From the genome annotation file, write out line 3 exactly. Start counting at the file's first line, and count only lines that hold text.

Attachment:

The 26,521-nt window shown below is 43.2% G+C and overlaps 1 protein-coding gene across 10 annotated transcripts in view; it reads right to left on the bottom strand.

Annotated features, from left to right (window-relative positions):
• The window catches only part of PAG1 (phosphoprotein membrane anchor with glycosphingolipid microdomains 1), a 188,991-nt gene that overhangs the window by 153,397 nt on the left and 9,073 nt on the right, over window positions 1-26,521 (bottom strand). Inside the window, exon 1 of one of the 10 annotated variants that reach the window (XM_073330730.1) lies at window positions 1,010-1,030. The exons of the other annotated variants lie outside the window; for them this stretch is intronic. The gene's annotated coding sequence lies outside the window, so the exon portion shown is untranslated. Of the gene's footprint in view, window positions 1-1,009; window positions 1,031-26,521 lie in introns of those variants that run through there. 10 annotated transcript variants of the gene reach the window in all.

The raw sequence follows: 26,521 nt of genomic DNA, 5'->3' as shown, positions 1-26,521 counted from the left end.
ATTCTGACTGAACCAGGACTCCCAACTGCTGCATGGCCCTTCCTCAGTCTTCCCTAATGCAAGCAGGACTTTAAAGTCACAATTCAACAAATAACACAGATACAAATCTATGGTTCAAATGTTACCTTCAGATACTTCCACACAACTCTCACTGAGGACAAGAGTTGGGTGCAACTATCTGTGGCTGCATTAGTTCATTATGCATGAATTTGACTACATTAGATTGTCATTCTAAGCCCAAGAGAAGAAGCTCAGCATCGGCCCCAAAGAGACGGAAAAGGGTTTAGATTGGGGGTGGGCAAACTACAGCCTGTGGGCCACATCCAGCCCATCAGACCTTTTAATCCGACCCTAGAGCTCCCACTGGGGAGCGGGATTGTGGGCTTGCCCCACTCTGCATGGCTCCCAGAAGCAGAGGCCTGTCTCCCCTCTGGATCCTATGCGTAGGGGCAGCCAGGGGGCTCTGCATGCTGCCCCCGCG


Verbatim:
• The window catches only part of PAG1 (phosphoprotein membrane anchor with glycosphingolipid microdomains 1), a 188,991-nt gene that overhangs the window by 153,397 nt on the left and 9,073 nt on the right, over window positions 1-26,521 (bottom strand). Inside the window, exon 1 of one of the 10 annotated variants that reach the window (XM_073330730.1) lies at window positions 1,010-1,030. The exons of the other annotated variants lie outside the window; for them this stretch is intronic. The gene's annotated coding sequence lies outside the window, so the exon portion shown is untranslated. Of the gene's footprint in view, window positions 1-1,009; window positions 1,031-26,521 lie in introns of those variants that run through there. 10 annotated transcript variants of the gene reach the window in all.